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Eight Reasons Why Queens Park Rangers Will (probably) Avoid Relegation from the Barclays Premier League

By Periscope
Eight reasons why Queens Park Rangers will (probably) avoid relegation from the Barclays Premier League

QPR fans celebrate a goal at Cardiff, 2011. Photo credit: Jon Candy


Make no mistake about it; we’ve reached the business end of the Barclays Premier League season. Sir Alex Ferguson famously called it “squeaky bum time.” And, boy, are the bums squeaking in the blue-and-white hooped enclaves of west London. I should know; my bum’s squeaking.

With just 14 games remaining, Queens Park Rangers find themselves hovering just one solitary point above the dreaded relegation zone. Unless a mid-table side implodes pretty spectacularly (over to you Fulham!) between now and May 13, it looks like three of five – QPR, Wolves, Bolton, Wigan and Blackburn – are headed for the exit door.

QPR’s precarious position has me more than a little on edge. I know its just football but it matters to me. I started supporting  QPR in the early nineties when the likes of Trevor Sinclair, Andy Impey, Clive Wilson and Les Ferdinand helped make QPR London’s top club. I’ve witnessed the good (promotion at Hillsborough and, sort of, at Vicarage Road), the bad (two relegations) and the downright ugly (too many times to bear thinking about but losing to Vauxhall Motors on penalties was especially, err, special).

Relegation would be a real hammer blow to Rangers’ long-suffering fans. Why? Because the last time the superhoops were relegated from the top league, it took them 15 long years to get back up to the big time. They hung around for many years in the wastelands of English football. I should know. Together with my R Block comrades, I saw the R’s toil away against minnows like Rushden and Diamonds and Mansfield Town. It was grim. None of us want to go back to a rainy Southend-on-Sea on a Tuesday night now we’ve basked in the big city lights of the Prem.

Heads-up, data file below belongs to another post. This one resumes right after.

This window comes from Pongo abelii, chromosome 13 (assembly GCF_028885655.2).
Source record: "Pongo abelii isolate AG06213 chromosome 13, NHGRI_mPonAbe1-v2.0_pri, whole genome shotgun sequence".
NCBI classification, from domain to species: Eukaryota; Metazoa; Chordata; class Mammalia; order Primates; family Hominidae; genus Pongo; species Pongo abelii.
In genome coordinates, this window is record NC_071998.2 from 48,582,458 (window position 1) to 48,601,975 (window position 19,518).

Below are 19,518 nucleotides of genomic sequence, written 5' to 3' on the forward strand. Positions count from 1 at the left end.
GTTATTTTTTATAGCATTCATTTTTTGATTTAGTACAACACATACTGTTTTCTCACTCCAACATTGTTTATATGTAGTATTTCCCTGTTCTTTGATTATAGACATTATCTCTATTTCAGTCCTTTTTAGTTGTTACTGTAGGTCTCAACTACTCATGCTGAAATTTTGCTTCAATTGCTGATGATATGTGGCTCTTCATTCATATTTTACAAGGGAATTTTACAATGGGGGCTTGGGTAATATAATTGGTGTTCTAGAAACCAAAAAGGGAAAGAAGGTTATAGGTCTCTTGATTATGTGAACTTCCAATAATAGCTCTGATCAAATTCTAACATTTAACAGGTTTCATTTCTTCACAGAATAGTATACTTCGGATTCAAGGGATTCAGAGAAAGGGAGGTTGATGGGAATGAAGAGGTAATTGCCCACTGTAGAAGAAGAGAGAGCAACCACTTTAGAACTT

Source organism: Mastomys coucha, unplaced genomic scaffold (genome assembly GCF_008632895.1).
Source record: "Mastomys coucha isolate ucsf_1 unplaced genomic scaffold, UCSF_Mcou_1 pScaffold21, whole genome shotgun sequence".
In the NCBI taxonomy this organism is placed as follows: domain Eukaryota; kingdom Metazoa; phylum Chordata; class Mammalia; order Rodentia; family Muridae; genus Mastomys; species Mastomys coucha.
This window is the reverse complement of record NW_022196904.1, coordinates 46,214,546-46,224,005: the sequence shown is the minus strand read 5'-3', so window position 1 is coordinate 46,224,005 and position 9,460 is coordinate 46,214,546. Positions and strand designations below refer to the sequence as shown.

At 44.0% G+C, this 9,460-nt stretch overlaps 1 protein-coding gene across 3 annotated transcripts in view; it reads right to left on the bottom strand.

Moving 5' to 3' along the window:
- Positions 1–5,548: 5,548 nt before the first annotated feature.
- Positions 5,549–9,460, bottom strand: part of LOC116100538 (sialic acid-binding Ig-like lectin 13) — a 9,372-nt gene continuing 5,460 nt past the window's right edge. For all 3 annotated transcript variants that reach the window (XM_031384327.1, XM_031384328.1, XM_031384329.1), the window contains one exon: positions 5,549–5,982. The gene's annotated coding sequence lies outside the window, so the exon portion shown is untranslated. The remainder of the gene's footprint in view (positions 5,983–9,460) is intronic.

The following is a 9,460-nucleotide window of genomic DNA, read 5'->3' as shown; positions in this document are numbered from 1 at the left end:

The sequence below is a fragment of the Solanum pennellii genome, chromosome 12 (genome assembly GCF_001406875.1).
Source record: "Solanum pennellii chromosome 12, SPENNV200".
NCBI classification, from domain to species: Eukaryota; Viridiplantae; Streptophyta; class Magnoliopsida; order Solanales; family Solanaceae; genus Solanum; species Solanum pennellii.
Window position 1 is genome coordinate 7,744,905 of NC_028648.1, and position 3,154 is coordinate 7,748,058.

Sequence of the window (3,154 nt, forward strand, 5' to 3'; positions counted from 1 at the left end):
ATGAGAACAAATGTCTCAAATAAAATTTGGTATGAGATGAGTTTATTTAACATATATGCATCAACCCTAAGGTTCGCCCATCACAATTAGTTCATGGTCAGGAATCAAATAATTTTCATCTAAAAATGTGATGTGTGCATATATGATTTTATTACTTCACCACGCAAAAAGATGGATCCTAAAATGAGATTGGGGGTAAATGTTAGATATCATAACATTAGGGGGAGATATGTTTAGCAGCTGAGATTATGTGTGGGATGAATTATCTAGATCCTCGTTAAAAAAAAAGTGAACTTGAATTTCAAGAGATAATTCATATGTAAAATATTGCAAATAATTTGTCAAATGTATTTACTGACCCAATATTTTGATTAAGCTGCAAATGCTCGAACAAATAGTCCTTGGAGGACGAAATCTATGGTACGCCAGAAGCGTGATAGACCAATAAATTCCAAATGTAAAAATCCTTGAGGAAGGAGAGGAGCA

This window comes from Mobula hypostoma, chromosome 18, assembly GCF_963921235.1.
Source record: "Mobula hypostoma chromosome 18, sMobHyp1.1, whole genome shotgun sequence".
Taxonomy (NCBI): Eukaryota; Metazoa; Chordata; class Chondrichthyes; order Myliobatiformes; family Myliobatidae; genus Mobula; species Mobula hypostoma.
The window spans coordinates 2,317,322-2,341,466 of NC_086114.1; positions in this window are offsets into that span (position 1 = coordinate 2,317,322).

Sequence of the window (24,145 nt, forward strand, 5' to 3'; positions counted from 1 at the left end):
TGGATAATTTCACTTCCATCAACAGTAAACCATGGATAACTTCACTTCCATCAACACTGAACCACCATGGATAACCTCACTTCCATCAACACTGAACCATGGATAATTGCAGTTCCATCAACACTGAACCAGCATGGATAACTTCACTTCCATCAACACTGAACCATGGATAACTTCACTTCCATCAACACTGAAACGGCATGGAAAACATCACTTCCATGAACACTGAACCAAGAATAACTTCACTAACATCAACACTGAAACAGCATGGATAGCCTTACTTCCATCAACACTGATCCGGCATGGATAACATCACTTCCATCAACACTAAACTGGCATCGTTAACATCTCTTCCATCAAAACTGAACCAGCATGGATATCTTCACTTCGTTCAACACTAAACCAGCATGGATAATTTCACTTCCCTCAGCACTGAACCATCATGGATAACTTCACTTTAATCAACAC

None of us want to go back to a rainy Southend-on-Sea on a Tuesday night now we’ve basked in the big city lights of the Prem.

It pains me to say it but QPR’s current league position is mostly of its own making. We are our own worst enemy. Home form – widely recognised as absolutely crucial for promoted teams hoping to avoid the drop – has bordered on the diabolical. Besides the wildly celebrated (if rather fortunate) 1-0 win over rivals Chelsea (who were reduced to nine men and still had plenty of chances), QPR have only beaten bottom team Wigan at Loftus Road. In two key games, QPR have jumped up and down on the self-destruct button. Leading one nil against fellow promoted club Norwich, QPR captain Joey Barton got drawn in to a spot of needless argy-bargy and got himself sent off. Norwich went on to beat ten-men Rangers 2-1. A month later, QPR led relegation rivals Wolves 1-0 and looked likely to go on and win handsomely. That’s until new signing Djibril Cisse reacted petulantly to a nasty tackle and got his marching orders. Wolves clawed their way back to win the game 2-1. Had Rangers kept 11 men on the field versus Norwich and Wolves they’d almost definitely be six points better off. But they’re not. There’s no point crying over spilt milk (although that’s not how I felt last Saturday afternoon).